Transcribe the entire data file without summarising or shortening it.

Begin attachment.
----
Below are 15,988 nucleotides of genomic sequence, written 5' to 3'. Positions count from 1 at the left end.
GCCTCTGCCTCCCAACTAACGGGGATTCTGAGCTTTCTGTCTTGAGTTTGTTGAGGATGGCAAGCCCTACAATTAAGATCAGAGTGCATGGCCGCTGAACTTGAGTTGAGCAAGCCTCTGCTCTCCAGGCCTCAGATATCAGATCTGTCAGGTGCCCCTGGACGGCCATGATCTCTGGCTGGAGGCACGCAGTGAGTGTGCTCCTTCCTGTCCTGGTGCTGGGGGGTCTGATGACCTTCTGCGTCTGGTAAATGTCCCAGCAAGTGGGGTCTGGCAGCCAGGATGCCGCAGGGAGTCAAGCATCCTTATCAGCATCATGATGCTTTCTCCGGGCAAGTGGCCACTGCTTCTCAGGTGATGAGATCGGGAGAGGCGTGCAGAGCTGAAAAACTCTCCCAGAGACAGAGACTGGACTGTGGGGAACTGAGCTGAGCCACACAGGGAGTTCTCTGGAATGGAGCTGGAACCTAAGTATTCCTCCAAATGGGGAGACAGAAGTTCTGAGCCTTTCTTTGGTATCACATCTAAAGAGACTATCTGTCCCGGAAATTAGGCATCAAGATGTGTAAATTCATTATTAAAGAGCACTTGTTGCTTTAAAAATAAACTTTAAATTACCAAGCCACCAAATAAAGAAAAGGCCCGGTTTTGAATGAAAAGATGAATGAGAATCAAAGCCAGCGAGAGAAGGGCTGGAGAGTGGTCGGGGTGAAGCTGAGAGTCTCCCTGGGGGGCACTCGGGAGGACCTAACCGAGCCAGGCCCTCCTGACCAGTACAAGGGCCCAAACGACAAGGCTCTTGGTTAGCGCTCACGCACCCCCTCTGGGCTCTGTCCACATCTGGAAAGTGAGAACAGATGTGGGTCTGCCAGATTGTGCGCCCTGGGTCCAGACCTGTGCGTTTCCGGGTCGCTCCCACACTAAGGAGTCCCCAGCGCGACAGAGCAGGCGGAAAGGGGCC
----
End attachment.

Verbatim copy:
Below are 15,988 nucleotides of genomic sequence, written 5' to 3'. Positions count from 1 at the left end.
GCCTCTGCCTCCCAACTAACGGGGATTCTGAGCTTTCTGTCTTGAGTTTGTTGAGGATGGCAAGCCCTACAATTAAGATCAGAGTGCATGGCCGCTGAACTTGAGTTGAGCAAGCCTCTGCTCTCCAGGCCTCAGATATCAGATCTGTCAGGTGCCCCTGGACGGCCATGATCTCTGGCTGGAGGCACGCAGTGAGTGTGCTCCTTCCTGTCCTGGTGCTGGGGGGTCTGATGACCTTCTGCGTCTGGTAAATGTCCCAGCAAGTGGGGTCTGGCAGCCAGGATGCCGCAGGGAGTCAAGCATCCTTATCAGCATCATGATGCTTTCTCCGGGCAAGTGGCCACTGCTTCTCAGGTGATGAGATCGGGAGAGGCGTGCAGAGCTGAAAAACTCTCCCAGAGACAGAGACTGGACTGTGGGGAACTGAGCTGAGCCACACAGGGAGTTCTCTGGAATGGAGCTGGAACCTAAGTATTCCTCCAAATGGGGAGACAGAAGTTCTGAGCCTTTCTTTGGTATCACATCTAAAGAGACTATCTGTCCCGGAAATTAGGCATCAAGATGTGTAAATTCATTATTAAAGAGCACTTGTTGCTTTAAAAATAAACTTTAAATTACCAAGCCACCAAATAAAGAAAAGGCCCGGTTTTGAATGAAAAGATGAATGAGAATCAAAGCCAGCGAGAGAAGGGCTGGAGAGTGGTCGGGGTGAAGCTGAGAGTCTCCCTGGGGGGCACTCGGGAGGACCTAACCGAGCCAGGCCCTCCTGACCAGTACAAGGGCCCAAACGACAAGGCTCTTGGTTAGCGCTCACGCACCCCCTCTGGGCTCTGTCCACATCTGGAAAGTGAGAACAGATGTGGGTCTGCCAGATTGTGCGCCCTGGGTCCAGACCTGTGCGTTTCCGGGTCGCTCCCACACTAAGGAGTCCCCAGCGCGACAGAGCAGGCGGAAAGGGGCC